Danielle Dresden wrote . . . . .
While there is no one single food or diet that can prevent or cause breast cancer, diet is an area in which individual choices can make a real difference.
Breast cancer is a complex disease with many contributing factors. Some of these factors, such as age, family history, genetics, and gender, cannot be controlled.
However, there are factors that individuals can control, which include smoking, not exercising, being overweight, and their diet. Some researchers maintain that diet could be responsible for 30 to 40 percent of all cancers.
Top foods to eat to fight breast cancer
Breast cancer can start in different places, grow in different ways, and require different kinds of treatment. Just as certain cancers respond better to certain treatments, certain cancers respond well to specific foods.
The following foods are considered part of a healthful diet in general, and they may help to prevent the development or progression of breast cancer:
- a wide variety of colorful fruits and vegetables
- foods rich in fiber, such as whole grains, beans, and legumes
- low-fat milk and dairy products
- soybean-based products
- foods rich in vitamin D
- foods, particularly spices, with anti-inflammatory properties
A study of more than 91,000 women found that following a diet comprising mainly plants could cut the risk of developing breast cancer by 15 percent. The Ida & Joseph Friend Cancer Center recommend between 8 and 10 servings of fruits and vegetables per day.
Along with their other benefits, fruits and vegetables are rich in flavonoids and carotenoids, which are linked to a host of medical benefits. Studies have found the following fruits and vegetables to be good for preventing breast cancer:
- dark, green, leafy vegetables
- citrus fruit
Although research into dietary fiber and its effect on breast cancer is currently inconclusive, several studies suggest that it can help protect against the disease. Because fiber supports the digestive system and regular elimination of waste, it helps the body to get rid of toxins and limits the damage they can do.
Whole grains and legumes also contain antioxidants, which can help to prevent many diseases. Eating more fiber-rich legumes, such as lentils, has also been associated with a reduced risk of breast cancer. The Ida & Joseph Friend Cancer Center recommend 30 to 45 grams of fiber per day.
Fat might seem an unlikely candidate for a list of good foods for breast cancer prevention, but polyunsaturated and monounsaturated fats have been called the “good fats.” They are found in olive oil, avocados, seeds, and nuts.
Additionally, omega-3 fatty acids, found in cold water fish such as salmon and herring, have been linked to a reduced risk of breast cancer. Many experts recommend a diet in which around 20 to 30 percent of daily calories are from fat, with no more than 8 percent of total calories from saturated fat.
Extensive research over the past 25 years has identified soy as an extremely healthful food source, rich in protein, healthy fat, vitamins, and minerals, but low in carbohydrates. In addition to reducing the risk of breast cancer, soy is also reported to reduce low-density lipoprotein, or “bad cholesterol,” and lower the risk of heart disease.
Soy is found in foods such as:
- soy milk
- soy nuts
Benefits of these foods
Some studies have found that the health benefits of omega-3 fatty acids found in some fish might be due to its ability to reduce inflammation, a possible contributing factor for breast cancer.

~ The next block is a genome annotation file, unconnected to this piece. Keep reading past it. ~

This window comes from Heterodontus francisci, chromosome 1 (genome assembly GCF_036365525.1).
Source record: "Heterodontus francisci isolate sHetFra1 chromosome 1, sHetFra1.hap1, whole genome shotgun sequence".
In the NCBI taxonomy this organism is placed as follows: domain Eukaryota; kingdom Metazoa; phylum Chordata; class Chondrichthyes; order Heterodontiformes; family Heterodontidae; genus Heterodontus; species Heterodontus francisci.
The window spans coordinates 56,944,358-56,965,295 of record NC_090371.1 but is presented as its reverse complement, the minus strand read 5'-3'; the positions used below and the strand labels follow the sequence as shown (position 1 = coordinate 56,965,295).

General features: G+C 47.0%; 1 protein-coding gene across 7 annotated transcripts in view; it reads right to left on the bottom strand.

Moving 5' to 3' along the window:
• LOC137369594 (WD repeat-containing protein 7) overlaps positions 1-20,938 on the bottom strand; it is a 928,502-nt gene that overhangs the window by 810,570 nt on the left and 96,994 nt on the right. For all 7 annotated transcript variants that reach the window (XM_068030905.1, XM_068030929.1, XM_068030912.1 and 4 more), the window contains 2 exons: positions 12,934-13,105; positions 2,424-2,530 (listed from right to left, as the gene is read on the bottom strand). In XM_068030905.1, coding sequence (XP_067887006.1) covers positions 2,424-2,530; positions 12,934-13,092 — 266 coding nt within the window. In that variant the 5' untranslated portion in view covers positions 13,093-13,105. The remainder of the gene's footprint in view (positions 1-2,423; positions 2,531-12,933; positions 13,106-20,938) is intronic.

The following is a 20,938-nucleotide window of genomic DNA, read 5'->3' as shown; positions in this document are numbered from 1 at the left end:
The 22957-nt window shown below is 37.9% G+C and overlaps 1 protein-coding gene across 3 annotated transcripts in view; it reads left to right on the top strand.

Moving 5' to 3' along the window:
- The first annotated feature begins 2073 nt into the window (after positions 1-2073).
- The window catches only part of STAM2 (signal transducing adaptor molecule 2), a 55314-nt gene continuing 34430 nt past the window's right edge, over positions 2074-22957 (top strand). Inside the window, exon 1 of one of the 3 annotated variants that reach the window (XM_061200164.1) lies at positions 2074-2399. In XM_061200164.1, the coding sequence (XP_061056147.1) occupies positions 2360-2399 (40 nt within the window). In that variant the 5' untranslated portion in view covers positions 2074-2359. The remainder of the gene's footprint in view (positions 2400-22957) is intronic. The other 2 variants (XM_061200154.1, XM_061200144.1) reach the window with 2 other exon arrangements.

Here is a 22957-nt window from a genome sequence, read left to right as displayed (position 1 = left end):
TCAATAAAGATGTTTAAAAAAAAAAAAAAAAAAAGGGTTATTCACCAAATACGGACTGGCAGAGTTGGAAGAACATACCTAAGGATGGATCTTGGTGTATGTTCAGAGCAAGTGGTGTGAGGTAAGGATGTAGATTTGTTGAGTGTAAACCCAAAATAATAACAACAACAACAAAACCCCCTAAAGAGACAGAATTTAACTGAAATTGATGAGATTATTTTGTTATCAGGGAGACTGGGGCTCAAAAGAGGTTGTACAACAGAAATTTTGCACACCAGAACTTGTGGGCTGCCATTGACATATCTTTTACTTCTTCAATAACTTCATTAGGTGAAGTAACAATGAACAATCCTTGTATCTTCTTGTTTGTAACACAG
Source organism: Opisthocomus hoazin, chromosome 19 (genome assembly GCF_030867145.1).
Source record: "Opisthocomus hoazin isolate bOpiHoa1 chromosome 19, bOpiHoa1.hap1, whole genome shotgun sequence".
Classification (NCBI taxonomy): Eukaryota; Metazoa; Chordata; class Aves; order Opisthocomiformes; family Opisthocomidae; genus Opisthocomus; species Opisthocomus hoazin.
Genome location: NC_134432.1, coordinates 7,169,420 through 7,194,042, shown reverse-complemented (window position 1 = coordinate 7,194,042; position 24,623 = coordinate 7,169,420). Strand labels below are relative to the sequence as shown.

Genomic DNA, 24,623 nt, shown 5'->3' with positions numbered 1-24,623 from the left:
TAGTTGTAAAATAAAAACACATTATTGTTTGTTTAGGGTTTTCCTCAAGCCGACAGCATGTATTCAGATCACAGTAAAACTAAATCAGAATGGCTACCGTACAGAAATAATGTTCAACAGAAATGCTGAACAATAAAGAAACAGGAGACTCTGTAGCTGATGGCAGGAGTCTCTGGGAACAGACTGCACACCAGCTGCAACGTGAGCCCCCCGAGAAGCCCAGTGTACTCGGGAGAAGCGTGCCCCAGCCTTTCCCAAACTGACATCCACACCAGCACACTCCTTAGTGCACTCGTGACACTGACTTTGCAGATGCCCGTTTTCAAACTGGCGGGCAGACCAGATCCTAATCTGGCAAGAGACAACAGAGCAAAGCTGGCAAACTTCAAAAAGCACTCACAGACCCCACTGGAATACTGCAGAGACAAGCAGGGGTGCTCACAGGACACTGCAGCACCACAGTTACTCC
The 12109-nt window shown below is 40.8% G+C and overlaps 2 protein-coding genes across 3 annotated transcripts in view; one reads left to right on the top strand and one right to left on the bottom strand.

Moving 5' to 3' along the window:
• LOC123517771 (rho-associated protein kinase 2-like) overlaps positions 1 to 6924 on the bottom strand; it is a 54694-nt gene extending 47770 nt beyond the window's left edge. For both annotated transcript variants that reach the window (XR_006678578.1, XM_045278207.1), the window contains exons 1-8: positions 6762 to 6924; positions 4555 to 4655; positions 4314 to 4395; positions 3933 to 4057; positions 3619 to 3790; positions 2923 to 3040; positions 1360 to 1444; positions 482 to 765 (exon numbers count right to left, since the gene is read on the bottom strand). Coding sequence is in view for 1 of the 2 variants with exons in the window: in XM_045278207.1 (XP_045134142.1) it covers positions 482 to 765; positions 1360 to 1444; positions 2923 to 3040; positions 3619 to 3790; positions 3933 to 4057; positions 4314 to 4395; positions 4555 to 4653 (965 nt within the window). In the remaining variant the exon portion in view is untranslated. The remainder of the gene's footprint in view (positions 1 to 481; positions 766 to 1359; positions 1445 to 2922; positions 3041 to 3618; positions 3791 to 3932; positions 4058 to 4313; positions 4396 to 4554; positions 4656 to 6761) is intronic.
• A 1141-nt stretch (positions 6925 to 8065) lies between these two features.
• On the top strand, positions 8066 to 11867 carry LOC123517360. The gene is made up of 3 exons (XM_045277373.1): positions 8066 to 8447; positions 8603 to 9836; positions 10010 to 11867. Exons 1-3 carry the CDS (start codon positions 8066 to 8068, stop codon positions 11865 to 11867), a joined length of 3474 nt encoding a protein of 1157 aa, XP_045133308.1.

Researchers suggest that fiber contributes to the prevention of breast cancer by helping the body eliminate estrogen. Many breast cancer treatments are designed to keep estrogen from interacting with breast cancer cells, so eating a high-fiber diet can support this process and accelerate the elimination of estrogen.
Beta-carotene, found in vegetables including carrots, has been associated with a lower risk of breast cancer. Scientists speculate that this may be because it interferes with the growth process of cancer cells.
List of foods to avoid and why
As scientists continue to explore the impact of different foods on the risk of breast cancer, people are generally advised to cut down on alcohol, added sugar, fat, and red meat.
Studies have identified a link between regular alcohol consumption and an increased risk of breast cancer. Breastcancer.org report that alcohol may increase estrogen levels and cause damage to DNA cells. They also note that women who drink three alcoholic beverages per week increase their risk of developing breast cancer by 15 percent. The risk goes up by around 10 percent with each additional drink per day.
Researchers at the University of Texas MD Anderson Cancer Center have found that when mice eat a diet as rich in sugar as the typical American diet, they are more likely to develop mammary gland tumors, similar to breast cancer in humans. In addition, these tumors are more likely to spread, or metastasize.
Studies suggest that not all fats are bad. While fat from processed foods is linked to an increased risk of breast cancer, fat from fruits and vegetables is associated with a decrease in risk.
Trans fats have now been associated with an increased risk of breast cancer and should be avoided. Trans fats are most commonly found in processed food such as fried foods, some crackers, donuts, and packaged cookies or pastries.
Although research is ongoing, some studies have found a link between red meat and a greater likelihood of breast cancer, especially if the meat is “well done.” In addition, processed meats and cold cuts tend to be high in fat, salt, and preservatives and are not considered effective food for breast cancer prevention.
Source: Medical News Today